- Chris Morris
- Jun 6, 2017
- 6635 Views
A major survey has suggested that newly-qualified GPs are being excluded from the profession due to imposing indemnity costs.
Indemnity has long since been recognised as a major barrier to recruiting new doctors to this critical area of the health service.
And the MDU has revealed that the extortionate cost of indemnity is not only resulting in younger GPs leaving the profession, but also forcing many into early retirement.
Responding to the issue, the MDU indicated that it has been inundated with responses to its Save General Practice campaign, launched just last month.
Initial findings indicated that many younger GPs are considering changing career permanently due to the costs implicated by becoming a general practitioner.
Numerous individuals responding to the survey stated that they are in fact seeking careers outside of medicine owing to expenses.
MDU director of professional services Dr Matthew Lee suggested that the results make it absolutely clear that indemnity issues should be a priority for government.
The government must “act quickly” to provide financial support to GPs to prevent a crisis that “would leave all patients at risk”, Lee stated.
“The number of responses and comments our survey has generated shows the strength of feeling GPs have about the rising cost of indemnity. We expected that some GPs would say they were thinking of retiring earlier or reducing the amount they work. But we didn’t expect that even recently-qualified GPs would be thinking of a career change because of indemnity costs.”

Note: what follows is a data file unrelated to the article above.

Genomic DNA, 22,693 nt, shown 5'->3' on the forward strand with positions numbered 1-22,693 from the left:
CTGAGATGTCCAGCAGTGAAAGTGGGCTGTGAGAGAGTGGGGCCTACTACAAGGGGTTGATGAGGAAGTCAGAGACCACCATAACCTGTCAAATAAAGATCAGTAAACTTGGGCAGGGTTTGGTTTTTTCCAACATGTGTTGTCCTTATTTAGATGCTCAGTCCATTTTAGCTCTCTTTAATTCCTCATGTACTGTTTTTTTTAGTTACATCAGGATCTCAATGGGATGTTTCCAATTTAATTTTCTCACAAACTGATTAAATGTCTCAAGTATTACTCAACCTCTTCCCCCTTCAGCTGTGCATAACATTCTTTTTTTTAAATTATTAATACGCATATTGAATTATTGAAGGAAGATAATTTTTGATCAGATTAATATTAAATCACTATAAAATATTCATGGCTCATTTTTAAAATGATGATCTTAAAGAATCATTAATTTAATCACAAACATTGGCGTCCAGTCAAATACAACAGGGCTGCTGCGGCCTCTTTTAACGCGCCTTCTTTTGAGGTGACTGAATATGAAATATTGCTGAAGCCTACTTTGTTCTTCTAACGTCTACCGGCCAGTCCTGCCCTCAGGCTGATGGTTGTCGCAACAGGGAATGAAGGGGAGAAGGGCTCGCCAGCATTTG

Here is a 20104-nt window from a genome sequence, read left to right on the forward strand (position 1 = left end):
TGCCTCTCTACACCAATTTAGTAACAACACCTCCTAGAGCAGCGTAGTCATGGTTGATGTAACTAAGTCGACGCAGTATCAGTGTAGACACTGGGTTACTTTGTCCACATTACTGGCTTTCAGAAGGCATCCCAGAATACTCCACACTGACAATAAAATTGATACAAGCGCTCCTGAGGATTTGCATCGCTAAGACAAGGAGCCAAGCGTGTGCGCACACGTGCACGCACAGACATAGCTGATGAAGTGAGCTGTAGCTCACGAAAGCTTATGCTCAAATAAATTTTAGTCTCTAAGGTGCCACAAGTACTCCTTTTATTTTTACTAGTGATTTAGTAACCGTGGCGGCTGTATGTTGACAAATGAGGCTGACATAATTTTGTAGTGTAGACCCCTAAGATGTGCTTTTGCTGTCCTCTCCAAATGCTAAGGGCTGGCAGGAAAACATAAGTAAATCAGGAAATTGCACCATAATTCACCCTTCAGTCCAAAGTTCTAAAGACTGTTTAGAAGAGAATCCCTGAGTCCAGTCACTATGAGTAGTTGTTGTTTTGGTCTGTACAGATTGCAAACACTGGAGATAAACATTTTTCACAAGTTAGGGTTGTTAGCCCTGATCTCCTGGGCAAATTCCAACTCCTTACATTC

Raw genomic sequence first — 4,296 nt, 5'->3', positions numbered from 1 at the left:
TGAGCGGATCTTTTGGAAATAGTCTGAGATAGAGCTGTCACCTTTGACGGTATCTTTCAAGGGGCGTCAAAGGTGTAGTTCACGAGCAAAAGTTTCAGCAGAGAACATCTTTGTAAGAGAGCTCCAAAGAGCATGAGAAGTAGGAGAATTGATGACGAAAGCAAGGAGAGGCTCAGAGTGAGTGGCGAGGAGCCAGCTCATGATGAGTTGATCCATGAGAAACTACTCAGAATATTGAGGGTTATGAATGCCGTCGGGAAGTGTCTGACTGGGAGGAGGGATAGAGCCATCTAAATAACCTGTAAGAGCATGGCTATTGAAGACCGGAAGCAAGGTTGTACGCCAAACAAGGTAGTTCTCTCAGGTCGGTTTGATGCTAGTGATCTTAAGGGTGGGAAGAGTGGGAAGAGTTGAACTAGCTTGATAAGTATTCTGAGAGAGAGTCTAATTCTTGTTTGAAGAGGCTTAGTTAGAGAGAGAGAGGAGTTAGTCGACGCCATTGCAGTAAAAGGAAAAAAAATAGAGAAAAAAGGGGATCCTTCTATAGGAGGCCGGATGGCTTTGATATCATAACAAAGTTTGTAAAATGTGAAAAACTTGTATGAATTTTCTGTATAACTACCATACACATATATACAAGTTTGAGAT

Lee also believes that the fact that general practice is impacted so strongly is particularly worrying.
‘This is really worrying news for general practice, which not only needs to attract more GP trainees, but be able to retain them.’
Many individuals working within the profession have warned about the crisis in general practice, a tone that has generally been echoed by some of the most authoritative healthcare bodies.
Dr Krishna Kasaraneni, BMA Education, Training and Workforce GP lead, spoke just last month of what the British Medical Association perceives to be a decline in general practice recruitment conditions.
“These figures underline just how far we are from meeting the government’s own target of recruiting and retaining more GPs as we near the one year anniversary of the GP Forward View in England. Despite the constant promises from ministers that the GP workforce would be increased by 5,000, the number of full time GPs has fallen once again while the overall number has stagnated. While there have been encouraging increases in other healthcare professionals in general practice, what we really need are GPs who can deliver more appointments and other front line services to meet rising patient demand.”